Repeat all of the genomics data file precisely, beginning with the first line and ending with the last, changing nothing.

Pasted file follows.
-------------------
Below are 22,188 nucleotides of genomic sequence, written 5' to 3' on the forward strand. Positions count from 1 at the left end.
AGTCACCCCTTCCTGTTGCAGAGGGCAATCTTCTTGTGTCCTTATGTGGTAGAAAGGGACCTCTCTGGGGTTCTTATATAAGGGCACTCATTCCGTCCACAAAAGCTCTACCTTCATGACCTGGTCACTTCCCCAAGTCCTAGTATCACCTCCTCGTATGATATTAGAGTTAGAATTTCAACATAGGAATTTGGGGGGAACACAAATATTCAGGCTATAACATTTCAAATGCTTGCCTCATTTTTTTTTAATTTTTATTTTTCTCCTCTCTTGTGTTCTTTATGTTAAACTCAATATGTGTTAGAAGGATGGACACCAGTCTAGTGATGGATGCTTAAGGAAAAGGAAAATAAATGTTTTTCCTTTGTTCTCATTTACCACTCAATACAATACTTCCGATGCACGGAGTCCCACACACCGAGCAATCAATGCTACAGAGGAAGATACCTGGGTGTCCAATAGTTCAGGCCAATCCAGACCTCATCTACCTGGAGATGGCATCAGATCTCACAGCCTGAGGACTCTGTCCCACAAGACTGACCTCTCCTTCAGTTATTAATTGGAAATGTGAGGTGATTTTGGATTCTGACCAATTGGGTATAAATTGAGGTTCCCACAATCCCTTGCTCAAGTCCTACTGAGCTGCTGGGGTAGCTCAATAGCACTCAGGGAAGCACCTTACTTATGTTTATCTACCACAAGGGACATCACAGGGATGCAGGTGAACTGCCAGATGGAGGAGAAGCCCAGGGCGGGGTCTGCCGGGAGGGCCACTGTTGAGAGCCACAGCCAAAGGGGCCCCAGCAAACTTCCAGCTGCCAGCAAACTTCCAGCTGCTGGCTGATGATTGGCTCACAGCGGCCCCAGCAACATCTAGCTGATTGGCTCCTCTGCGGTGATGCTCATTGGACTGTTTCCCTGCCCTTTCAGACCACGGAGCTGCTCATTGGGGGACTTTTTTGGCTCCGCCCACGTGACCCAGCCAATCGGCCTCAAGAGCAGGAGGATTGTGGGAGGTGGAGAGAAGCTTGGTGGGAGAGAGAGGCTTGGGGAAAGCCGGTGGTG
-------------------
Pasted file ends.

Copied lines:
Below are 22,188 nucleotides of genomic sequence, written 5' to 3' on the forward strand. Positions count from 1 at the left end.
AGTCACCCCTTCCTGTTGCAGAGGGCAATCTTCTTGTGTCCTTATGTGGTAGAAAGGGACCTCTCTGGGGTTCTTATATAAGGGCACTCATTCCGTCCACAAAAGCTCTACCTTCATGACCTGGTCACTTCCCCAAGTCCTAGTATCACCTCCTCGTATGATATTAGAGTTAGAATTTCAACATAGGAATTTGGGGGGAACACAAATATTCAGGCTATAACATTTCAAATGCTTGCCTCATTTTTTTTTAATTTTTATTTTTCTCCTCTCTTGTGTTCTTTATGTTAAACTCAATATGTGTTAGAAGGATGGACACCAGTCTAGTGATGGATGCTTAAGGAAAAGGAAAATAAATGTTTTTCCTTTGTTCTCATTTACCACTCAATACAATACTTCCGATGCACGGAGTCCCACACACCGAGCAATCAATGCTACAGAGGAAGATACCTGGGTGTCCAATAGTTCAGGCCAATCCAGACCTCATCTACCTGGAGATGGCATCAGATCTCACAGCCTGAGGACTCTGTCCCACAAGACTGACCTCTCCTTCAGTTATTAATTGGAAATGTGAGGTGATTTTGGATTCTGACCAATTGGGTATAAATTGAGGTTCCCACAATCCCTTGCTCAAGTCCTACTGAGCTGCTGGGGTAGCTCAATAGCACTCAGGGAAGCACCTTACTTATGTTTATCTACCACAAGGGACATCACAGGGATGCAGGTGAACTGCCAGATGGAGGAGAAGCCCAGGGCGGGGTCTGCCGGGAGGGCCACTGTTGAGAGCCACAGCCAAAGGGGCCCCAGCAAACTTCCAGCTGCCAGCAAACTTCCAGCTGCTGGCTGATGATTGGCTCACAGCGGCCCCAGCAACATCTAGCTGATTGGCTCCTCTGCGGTGATGCTCATTGGACTGTTTCCCTGCCCTTTCAGACCACGGAGCTGCTCATTGGGGGACTTTTTTGGCTCCGCCCACGTGACCCAGCCAATCGGCCTCAAGAGCAGGAGGATTGTGGGAGGTGGAGAGAAGCTTGGTGGGAGAGAGAGGCTTGGGGAAAGCCGGTGGTG